Nightjet train to Brussels

BELGIUM: The Council of Ministers has approved a draft law which aims to encourage the operation of attractively priced international night trains by offering reductions in infrastructure access charges and energy costs.

The high loadings on the thrice-weekly Nightjet service between Brussels and Wien show the potential for night trains, Minister of Transport Georges Gilkinet explained after the draft law was approved on November 10 and sent to the Council of State for its opinion.

‘The federal government would like Belgium to play a leading role in the development of more and faster international rail links between the major cities of Europe, with the particular ambition of making Brussels a real international rail hub’, he added.

‘Despite the enthusiasm of travellers, the international offer is still developing too slowly for the moment. It is therefore essential to offer this concrete support to all current and future European operators, to encourage them to develop the night train offer and provide a solid alternative to air transport.’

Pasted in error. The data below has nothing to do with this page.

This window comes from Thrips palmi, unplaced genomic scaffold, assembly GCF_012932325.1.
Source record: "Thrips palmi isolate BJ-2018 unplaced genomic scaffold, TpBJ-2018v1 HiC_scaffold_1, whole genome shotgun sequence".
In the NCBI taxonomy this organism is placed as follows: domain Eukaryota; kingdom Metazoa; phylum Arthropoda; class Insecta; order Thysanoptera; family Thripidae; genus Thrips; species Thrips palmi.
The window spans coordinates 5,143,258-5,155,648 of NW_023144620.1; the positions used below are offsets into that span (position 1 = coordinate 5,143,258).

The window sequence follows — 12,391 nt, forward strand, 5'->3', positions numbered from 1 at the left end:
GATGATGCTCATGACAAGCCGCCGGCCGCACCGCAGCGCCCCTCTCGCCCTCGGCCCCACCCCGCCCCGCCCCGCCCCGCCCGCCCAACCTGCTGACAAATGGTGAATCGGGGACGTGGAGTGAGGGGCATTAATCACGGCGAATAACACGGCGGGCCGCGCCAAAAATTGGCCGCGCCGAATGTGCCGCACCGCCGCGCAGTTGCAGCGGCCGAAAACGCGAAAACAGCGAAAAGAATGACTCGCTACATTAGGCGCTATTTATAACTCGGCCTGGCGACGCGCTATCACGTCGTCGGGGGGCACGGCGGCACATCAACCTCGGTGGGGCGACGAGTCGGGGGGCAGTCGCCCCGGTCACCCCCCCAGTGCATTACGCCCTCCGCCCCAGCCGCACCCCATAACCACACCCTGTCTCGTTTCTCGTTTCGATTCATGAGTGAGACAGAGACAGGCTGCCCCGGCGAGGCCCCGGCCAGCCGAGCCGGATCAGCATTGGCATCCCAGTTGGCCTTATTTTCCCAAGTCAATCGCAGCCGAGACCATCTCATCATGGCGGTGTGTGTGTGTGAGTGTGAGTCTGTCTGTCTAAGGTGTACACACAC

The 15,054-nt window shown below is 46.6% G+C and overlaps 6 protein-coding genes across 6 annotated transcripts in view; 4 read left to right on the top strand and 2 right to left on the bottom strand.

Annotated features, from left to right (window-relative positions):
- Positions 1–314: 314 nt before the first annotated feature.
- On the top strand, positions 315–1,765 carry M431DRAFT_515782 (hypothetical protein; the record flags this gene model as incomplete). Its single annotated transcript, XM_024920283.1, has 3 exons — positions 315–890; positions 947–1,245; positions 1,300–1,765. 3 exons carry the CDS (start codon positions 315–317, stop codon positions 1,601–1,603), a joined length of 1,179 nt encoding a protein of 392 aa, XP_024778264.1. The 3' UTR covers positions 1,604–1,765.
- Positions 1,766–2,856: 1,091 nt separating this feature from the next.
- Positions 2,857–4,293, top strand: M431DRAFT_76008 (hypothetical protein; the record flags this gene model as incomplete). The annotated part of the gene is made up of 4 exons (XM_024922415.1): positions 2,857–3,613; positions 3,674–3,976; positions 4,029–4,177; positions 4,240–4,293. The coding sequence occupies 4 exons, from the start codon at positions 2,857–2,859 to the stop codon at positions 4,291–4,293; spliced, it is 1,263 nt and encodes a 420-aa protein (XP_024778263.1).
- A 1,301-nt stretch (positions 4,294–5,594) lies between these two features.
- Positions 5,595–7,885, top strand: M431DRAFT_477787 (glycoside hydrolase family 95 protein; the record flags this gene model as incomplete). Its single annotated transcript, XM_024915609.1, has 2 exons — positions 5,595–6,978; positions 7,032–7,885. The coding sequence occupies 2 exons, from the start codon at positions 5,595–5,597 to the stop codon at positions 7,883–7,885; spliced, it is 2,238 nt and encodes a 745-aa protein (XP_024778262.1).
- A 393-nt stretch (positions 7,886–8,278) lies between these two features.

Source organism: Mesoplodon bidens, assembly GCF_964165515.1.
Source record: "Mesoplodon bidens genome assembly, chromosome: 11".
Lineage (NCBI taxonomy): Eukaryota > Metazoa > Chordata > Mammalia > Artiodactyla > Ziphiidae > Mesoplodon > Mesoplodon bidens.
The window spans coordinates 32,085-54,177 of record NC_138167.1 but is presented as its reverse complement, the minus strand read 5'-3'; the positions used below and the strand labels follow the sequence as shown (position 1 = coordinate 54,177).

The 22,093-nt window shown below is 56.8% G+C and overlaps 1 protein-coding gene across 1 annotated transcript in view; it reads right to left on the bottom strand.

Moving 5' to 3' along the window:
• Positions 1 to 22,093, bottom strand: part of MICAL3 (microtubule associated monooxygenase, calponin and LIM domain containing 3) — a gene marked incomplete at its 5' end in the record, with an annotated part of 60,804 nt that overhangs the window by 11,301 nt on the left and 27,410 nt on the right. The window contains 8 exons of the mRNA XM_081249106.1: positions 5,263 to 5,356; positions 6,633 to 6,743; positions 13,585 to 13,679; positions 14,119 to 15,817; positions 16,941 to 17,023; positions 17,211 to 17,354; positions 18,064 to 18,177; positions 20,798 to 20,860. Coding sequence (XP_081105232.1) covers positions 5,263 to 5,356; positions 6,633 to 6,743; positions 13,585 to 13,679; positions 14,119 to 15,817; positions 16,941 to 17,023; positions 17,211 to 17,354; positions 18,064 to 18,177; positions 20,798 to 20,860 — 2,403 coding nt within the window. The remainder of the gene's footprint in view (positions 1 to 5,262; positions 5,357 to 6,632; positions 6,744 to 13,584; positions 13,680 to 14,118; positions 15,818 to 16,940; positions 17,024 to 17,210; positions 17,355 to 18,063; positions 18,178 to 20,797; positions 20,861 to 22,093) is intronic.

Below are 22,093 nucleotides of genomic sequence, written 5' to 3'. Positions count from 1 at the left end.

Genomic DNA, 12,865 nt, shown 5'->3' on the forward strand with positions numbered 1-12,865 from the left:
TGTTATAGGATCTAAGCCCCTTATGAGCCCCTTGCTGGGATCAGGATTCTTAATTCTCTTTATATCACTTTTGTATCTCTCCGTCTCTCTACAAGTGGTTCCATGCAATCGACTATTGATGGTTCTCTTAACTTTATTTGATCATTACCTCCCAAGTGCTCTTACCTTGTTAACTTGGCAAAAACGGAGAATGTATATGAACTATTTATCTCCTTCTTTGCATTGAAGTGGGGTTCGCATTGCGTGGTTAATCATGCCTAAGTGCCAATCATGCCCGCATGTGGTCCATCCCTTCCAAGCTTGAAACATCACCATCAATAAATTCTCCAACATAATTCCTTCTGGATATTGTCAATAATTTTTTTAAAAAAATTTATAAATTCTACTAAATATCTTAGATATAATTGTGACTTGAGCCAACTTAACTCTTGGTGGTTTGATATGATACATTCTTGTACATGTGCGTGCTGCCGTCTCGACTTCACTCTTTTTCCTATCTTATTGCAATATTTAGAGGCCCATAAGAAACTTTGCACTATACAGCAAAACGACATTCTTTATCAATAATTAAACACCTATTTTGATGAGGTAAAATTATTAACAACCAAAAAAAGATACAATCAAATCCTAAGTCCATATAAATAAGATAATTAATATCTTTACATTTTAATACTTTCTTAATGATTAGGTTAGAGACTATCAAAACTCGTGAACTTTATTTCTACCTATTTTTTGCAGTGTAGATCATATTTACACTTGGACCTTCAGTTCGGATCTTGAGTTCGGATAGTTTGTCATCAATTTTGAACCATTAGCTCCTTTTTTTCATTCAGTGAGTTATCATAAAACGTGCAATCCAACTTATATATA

Gilkinet reported that there had been interest in overnight trains to Malmö and Praha, as well as to summer and winter holiday destinations. He wanted wants operators to know that they would be welcome in Belgium. ‘We hope that other states will follow us, thus providing an even more favourable framework for night trains’.

Initiative welcomed

The proposal was welcomed by Chris Engelsman, co-founder of European Sleeper which is aiming to launch a Brussels – Praha night train. He told Railway Gazette International that ‘European Sleeper highly appreciates the effective way in which the Belgian government implements a practical support measure.

‘We consider this proposal as a great example for other national governments, as it is open to all potential night train operators and does not violate open access legislation. The cost reductions will certainly benefit the business case for our new night train to/from Belgium, and it would obviously be even more effective if it would also serve as an example for other countries’.